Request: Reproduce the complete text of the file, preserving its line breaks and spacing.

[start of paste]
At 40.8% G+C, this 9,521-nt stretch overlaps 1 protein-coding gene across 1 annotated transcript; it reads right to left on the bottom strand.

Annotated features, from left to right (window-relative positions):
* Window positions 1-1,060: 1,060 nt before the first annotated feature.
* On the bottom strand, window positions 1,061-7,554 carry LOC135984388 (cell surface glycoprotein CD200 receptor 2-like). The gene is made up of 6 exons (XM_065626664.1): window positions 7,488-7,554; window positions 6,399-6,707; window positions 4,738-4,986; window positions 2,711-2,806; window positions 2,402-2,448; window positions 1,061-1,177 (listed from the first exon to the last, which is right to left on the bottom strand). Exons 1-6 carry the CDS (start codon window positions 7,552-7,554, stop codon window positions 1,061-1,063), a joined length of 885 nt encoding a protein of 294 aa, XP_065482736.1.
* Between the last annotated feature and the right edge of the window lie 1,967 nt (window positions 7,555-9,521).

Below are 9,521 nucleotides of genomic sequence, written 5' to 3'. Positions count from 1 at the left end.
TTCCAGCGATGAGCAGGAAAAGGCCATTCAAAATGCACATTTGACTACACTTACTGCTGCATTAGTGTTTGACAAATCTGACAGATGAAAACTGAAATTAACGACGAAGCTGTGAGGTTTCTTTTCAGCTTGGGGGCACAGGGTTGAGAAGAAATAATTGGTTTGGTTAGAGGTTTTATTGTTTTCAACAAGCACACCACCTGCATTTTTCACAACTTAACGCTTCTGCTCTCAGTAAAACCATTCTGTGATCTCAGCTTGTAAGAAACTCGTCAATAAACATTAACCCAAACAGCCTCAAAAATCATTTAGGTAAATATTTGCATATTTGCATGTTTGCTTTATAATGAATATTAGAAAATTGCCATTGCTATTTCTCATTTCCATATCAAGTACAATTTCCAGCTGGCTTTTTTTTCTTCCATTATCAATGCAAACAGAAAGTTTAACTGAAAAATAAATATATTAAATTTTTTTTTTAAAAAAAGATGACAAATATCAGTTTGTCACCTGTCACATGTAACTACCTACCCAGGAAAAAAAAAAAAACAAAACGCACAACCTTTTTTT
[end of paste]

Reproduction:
At 40.8% G+C, this 9,521-nt stretch overlaps 1 protein-coding gene across 1 annotated transcript; it reads right to left on the bottom strand.

Annotated features, from left to right (window-relative positions):
* Window positions 1-1,060: 1,060 nt before the first annotated feature.
* On the bottom strand, window positions 1,061-7,554 carry LOC135984388 (cell surface glycoprotein CD200 receptor 2-like). The gene is made up of 6 exons (XM_065626664.1): window positions 7,488-7,554; window positions 6,399-6,707; window positions 4,738-4,986; window positions 2,711-2,806; window positions 2,402-2,448; window positions 1,061-1,177 (listed from the first exon to the last, which is right to left on the bottom strand). Exons 1-6 carry the CDS (start codon window positions 7,552-7,554, stop codon window positions 1,061-1,063), a joined length of 885 nt encoding a protein of 294 aa, XP_065482736.1.
* Between the last annotated feature and the right edge of the window lie 1,967 nt (window positions 7,555-9,521).

Below are 9,521 nucleotides of genomic sequence, written 5' to 3'. Positions count from 1 at the left end.
TTCCAGCGATGAGCAGGAAAAGGCCATTCAAAATGCACATTTGACTACACTTACTGCTGCATTAGTGTTTGACAAATCTGACAGATGAAAACTGAAATTAACGACGAAGCTGTGAGGTTTCTTTTCAGCTTGGGGGCACAGGGTTGAGAAGAAATAATTGGTTTGGTTAGAGGTTTTATTGTTTTCAACAAGCACACCACCTGCATTTTTCACAACTTAACGCTTCTGCTCTCAGTAAAACCATTCTGTGATCTCAGCTTGTAAGAAACTCGTCAATAAACATTAACCCAAACAGCCTCAAAAATCATTTAGGTAAATATTTGCATATTTGCATGTTTGCTTTATAATGAATATTAGAAAATTGCCATTGCTATTTCTCATTTCCATATCAAGTACAATTTCCAGCTGGCTTTTTTTTCTTCCATTATCAATGCAAACAGAAAGTTTAACTGAAAAATAAATATATTAAATTTTTTTTTTAAAAAAAGATGACAAATATCAGTTTGTCACCTGTCACATGTAACTACCTACCCAGGAAAAAAAAAAAAACAAAACGCACAACCTTTTTTT